I've always used the Tomcat Service Manager to start/stop tomcat (the little icon in the system tray or notification area of the WinXP taskbar). It's so easy and convenient ... right click the Start Service/Stop Service.
However, I have noticed some weird behavior when web applications deployed to Tomcat use environment variable such as USER_HOME. For instance, when starting OpenMRS, the application needs to get the "user.home" system property in order to load modules, runtime properties, etc from the home directory of the user who started Tomcat.
Because the Tomcat Service Manager starts the Tomcat instance as the LocalSystem user (which doesn't have an actual user account on my machine), it can't find the directory specified by the "user.home" variable. Actually, it usually returns just "Application Data", which causes OpenMRS to look under "c:\Application Data", instead of "c:\Documents and Settings\LocalSystem\Application Data".
My first thought was to configure Tomcat Service Manager to use a different user when starting up. I opened the Tomcat Service Manager Properties dialog (right click Tomcat > Configure... in the task tray), navigated to the "Log On" tab, and configured Tomcat to run as me. I saved the settings, closed the dialog, and restarted Tomcat.
Nothing. Same result as before. Even more strange was the fact that sometimes the user.home was "c:\Application Data" and other times it was set to "c:\Documents and Settings\Default User". I wouldn't care if it was one or the other, but the constant switching was causing weird behavior in OpenMRS.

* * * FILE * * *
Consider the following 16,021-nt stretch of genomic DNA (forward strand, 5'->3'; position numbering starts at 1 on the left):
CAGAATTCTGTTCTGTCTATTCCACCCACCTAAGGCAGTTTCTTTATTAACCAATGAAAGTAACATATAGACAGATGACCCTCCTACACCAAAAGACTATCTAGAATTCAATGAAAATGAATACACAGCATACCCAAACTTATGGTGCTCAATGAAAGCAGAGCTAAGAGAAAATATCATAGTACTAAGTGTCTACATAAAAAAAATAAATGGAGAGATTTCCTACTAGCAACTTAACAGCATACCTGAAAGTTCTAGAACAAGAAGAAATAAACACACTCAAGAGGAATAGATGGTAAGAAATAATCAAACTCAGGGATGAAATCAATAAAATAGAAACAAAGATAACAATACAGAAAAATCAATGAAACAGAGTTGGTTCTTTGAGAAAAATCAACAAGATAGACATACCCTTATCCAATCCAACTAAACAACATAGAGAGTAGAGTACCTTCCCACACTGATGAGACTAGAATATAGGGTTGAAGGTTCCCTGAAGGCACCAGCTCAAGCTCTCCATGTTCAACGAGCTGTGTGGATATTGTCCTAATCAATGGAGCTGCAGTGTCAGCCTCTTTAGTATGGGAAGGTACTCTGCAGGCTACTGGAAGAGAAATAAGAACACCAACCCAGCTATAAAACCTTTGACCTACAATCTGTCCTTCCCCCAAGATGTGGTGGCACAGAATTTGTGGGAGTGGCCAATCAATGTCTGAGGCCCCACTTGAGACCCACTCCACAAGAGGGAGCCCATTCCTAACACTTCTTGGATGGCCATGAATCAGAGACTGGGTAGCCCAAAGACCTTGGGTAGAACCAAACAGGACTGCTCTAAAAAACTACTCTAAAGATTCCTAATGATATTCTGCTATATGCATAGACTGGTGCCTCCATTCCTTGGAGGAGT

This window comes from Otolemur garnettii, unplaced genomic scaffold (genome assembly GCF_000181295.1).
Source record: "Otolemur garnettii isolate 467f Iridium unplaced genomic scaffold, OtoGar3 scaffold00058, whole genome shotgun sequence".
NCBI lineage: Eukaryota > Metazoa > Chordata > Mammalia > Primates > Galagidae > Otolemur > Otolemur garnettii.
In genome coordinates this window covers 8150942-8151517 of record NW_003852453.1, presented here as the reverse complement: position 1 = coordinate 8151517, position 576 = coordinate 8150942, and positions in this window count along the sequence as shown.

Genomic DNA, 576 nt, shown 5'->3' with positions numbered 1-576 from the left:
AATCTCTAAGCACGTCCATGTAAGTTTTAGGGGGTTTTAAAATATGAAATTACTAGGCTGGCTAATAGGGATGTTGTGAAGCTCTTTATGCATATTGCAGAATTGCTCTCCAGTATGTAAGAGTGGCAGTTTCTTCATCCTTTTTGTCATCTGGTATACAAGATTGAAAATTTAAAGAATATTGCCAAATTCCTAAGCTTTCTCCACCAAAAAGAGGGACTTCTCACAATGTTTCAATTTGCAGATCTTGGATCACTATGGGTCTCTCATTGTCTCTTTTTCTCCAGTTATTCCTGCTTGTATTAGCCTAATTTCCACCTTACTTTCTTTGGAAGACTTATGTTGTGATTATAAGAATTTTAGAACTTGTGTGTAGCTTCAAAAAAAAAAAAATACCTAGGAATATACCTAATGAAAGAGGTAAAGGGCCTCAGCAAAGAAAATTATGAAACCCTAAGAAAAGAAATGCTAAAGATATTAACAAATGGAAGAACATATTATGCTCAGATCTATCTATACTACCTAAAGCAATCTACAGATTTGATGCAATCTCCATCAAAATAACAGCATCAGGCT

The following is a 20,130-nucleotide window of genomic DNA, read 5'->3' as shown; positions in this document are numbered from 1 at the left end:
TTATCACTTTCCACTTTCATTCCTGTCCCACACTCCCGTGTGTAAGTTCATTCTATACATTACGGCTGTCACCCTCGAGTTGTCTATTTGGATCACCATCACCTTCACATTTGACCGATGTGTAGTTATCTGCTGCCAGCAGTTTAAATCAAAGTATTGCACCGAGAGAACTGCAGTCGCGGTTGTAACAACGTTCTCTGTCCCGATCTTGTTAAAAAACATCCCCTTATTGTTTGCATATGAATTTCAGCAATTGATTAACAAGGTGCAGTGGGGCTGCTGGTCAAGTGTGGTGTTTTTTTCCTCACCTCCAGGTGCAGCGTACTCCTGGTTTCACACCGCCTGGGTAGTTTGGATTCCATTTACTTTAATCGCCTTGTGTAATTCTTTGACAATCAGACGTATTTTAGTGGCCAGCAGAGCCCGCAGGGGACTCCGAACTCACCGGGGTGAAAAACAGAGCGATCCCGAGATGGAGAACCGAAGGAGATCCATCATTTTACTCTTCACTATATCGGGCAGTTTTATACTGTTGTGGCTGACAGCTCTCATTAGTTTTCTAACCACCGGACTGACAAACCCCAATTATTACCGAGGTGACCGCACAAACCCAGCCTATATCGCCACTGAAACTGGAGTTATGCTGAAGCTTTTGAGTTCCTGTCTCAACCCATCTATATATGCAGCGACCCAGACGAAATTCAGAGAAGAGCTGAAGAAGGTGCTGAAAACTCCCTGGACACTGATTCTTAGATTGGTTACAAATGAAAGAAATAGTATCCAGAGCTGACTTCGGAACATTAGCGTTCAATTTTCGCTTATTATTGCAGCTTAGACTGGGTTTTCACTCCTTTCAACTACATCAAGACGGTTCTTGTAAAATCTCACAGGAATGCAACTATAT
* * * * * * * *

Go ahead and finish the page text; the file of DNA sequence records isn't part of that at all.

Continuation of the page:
I found the following bug to help explain this behavior.
It looks like the developers are just going to squash this bug (which is fine), but if anyone needs this functionality, let them know.
My next solution was to create a new user account for the LocalSystem user. I'm still testing this out and will post the results when I get a chance.
I believe you might also be able to specify a username/password using the tomcat5 service commands, but I'll go with a quick fix until that becomes necessary.
So it turns out that while the Tomcat Service Manager does not implement the "Log On As" feature, the Windows Service does. If you're using Tomcat Service Manager, then you will have an Apache Tomcat or TomcatX (where X=the major version number) service installed. You can check the Log On settings by following these instructions.
1. Click on Start, Control Panel, Administrative Tools then Services.
2. Right click on Apache Tomcat and select Properties.
3. Click on the Log On tab and fill in the authentication details of the Windows user that you want to start Tomcat.